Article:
One of the critical goals we’ve started with at Closely is to drive maximum exposure for every live offer published by a small business. At the proverbial end of the day, every SMB wants to maximize their local reach. Our aim is to take the complexity and friction out of this – creating a rich single point of entry for a continually expanding network of distribution.
Several development building blocks that have to come together to make this happen. Today, we’ll briefly talk about just one – the business place directory.
Much has been written lately about the lack of an “open database of places“, and how critical this component is to the future of location based services. I strongly advocate this need, but I’ve also worked in and around this problem for over a decade and see no near-term solution that is truly open and universal.
The most interesting (and only!) place-based global directory is Google’s Place Pages. Nobody can ever accuse Google of aiming low – creating a page of rich aggregated local reference content for every place in the world seems to be the mission of Place Pages.
Up until the recent Google IO conference, the Place Pages asset has been unavailable to developers. The announcement to open up this asset as a live web dev service in July is a very promising move. However, much still remains TBD and the set of use restrictions suggest a less-than-open starting point move by Google. And, it’s no secret that many location-based developers have grown increasingly skeptical of developing too much reliance on Google tools.
So, what’s a guy to do – today?
Aside from monitoring and experimenting with the Place Pages API, and actively supporting the industry development initiatives like Open Street Map, there are practical options for developers in the US market.
Some of our best assets remain behind the scene
From day one, we designed US business registration into our application service to be synchronized with a local business directory. In the US, we’re fortunate that a small number of competitive vendors have invested substantially in the collection and maintenance of a national business directory. We’ve chosen to build Closely in a way that is synchronized with the directory from our partner, Localeze. Obviously, we feel it’s the best for our application. To us, it offered the best combination of maximum distribution and deepest descriptive content in key business categories.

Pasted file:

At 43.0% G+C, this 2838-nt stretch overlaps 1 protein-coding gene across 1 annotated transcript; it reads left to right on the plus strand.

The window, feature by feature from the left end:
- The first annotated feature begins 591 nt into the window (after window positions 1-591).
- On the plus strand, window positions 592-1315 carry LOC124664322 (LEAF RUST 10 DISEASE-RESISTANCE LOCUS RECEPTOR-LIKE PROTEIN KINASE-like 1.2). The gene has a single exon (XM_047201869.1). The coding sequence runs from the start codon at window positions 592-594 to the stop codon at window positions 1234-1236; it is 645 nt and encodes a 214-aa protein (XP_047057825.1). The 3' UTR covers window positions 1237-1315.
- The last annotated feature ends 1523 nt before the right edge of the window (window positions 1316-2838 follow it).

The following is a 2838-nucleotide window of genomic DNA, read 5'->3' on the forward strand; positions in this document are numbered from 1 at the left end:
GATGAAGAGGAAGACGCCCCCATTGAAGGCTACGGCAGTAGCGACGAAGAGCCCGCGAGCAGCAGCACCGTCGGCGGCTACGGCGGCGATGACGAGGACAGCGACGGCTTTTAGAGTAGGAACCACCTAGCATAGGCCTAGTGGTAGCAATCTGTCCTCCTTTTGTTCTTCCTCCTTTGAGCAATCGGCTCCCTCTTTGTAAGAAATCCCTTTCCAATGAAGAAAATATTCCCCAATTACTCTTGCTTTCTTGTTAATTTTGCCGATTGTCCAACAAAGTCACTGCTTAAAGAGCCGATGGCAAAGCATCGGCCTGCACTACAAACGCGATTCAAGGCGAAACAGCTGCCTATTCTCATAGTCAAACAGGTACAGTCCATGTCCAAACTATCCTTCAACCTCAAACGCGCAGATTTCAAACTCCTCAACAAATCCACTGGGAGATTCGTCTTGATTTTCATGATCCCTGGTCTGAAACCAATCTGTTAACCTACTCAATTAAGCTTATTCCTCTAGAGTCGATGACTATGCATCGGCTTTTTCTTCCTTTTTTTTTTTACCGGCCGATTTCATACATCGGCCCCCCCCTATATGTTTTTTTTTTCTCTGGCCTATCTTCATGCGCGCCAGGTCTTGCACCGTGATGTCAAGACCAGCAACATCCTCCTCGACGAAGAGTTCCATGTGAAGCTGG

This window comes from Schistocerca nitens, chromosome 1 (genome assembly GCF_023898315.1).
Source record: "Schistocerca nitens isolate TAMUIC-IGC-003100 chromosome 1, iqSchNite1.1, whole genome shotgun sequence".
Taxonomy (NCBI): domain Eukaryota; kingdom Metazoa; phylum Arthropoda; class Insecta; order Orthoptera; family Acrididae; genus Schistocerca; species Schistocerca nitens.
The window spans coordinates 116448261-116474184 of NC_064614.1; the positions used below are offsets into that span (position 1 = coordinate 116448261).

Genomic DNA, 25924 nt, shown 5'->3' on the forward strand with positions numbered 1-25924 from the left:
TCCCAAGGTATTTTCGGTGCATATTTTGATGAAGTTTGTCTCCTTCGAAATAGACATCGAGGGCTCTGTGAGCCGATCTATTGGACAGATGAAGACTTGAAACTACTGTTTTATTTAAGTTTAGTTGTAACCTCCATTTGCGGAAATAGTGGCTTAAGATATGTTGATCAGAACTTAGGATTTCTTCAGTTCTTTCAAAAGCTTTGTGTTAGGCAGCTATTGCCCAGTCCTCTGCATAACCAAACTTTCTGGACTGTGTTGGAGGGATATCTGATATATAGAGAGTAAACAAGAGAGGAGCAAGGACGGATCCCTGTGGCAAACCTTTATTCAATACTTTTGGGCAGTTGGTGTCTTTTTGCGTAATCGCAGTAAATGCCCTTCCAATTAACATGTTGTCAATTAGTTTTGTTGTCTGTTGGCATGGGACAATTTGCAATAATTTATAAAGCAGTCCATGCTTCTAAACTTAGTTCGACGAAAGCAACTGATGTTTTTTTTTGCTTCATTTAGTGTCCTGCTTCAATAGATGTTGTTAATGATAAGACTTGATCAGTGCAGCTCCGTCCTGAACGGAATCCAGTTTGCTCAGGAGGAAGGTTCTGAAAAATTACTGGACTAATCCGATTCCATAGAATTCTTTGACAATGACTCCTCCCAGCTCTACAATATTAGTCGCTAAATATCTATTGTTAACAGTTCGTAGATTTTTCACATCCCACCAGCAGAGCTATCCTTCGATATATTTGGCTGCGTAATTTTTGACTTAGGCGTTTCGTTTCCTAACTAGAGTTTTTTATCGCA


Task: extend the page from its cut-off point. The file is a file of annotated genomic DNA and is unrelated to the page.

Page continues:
So, why is this important?
Here’s what we get out of building our application synched with a directory database.
- Random Content vs. Synchronized Content. If you use Foursquare and try to check in at an airport, you see the challenges of free form user-generated data models – users have entered dozens of places, and content that may be valuable to one user is tagged randomly to different instances of the same general place. [not trying to knock 4SQ here - it's simply a case-in-point, and I know they are innovating around this model]. Synchronizing a business as a single unique entity with an authoritative business name and address serves to intuitively align user applications cleanly into one logical place, easily shared and synchronized.
- Increased Usability. Getting SMB’s to enter content into any application is a major usability challenge. By designing our application to allow the business to rapidly “find themselves” speeds up the process, removes SMB content entry and generally improve accuracy. We’ve designed our application to automatically use location and category information as well as value-added content such as Hours of Operation. In small business applications, ease-of-use is mission critical. EVERY step you can remove will materially impact your success.
- Integration Foundation. By having a business “claimed” in a widely distributed directory, we improve the scope of opportunity for syndication of offer content created via our service. As we’ve said, maximum distribution is critical to our future, and having a foundation that is used by hundreds of other search, mobile and social web services gives us a real edge.
This is just one of our key building blocks, but having fully completed directory integration just now, we felt it was worth a little explanatory bragging